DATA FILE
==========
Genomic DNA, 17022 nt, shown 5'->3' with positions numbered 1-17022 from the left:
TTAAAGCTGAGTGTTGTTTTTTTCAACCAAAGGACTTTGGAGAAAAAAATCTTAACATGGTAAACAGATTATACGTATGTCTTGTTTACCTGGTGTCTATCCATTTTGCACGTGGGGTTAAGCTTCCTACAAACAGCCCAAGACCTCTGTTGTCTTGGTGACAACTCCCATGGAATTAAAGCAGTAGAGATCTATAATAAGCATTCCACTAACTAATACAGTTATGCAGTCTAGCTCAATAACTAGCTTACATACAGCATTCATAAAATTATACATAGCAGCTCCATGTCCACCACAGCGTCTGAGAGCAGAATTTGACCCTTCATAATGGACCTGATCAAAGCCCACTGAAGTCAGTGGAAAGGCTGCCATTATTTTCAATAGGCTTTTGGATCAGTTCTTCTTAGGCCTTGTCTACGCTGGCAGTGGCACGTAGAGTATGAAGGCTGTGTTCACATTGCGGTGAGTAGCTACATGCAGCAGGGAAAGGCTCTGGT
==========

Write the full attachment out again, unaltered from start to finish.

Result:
Genomic DNA, 17022 nt, shown 5'->3' with positions numbered 1-17022 from the left:
TTAAAGCTGAGTGTTGTTTTTTTCAACCAAAGGACTTTGGAGAAAAAAATCTTAACATGGTAAACAGATTATACGTATGTCTTGTTTACCTGGTGTCTATCCATTTTGCACGTGGGGTTAAGCTTCCTACAAACAGCCCAAGACCTCTGTTGTCTTGGTGACAACTCCCATGGAATTAAAGCAGTAGAGATCTATAATAAGCATTCCACTAACTAATACAGTTATGCAGTCTAGCTCAATAACTAGCTTACATACAGCATTCATAAAATTATACATAGCAGCTCCATGTCCACCACAGCGTCTGAGAGCAGAATTTGACCCTTCATAATGGACCTGATCAAAGCCCACTGAAGTCAGTGGAAAGGCTGCCATTATTTTCAATAGGCTTTTGGATCAGTTCTTCTTAGGCCTTGTCTACGCTGGCAGTGGCACGTAGAGTATGAAGGCTGTGTTCACATTGCGGTGAGTAGCTACATGCAGCAGGGAAAGGCTCTGGT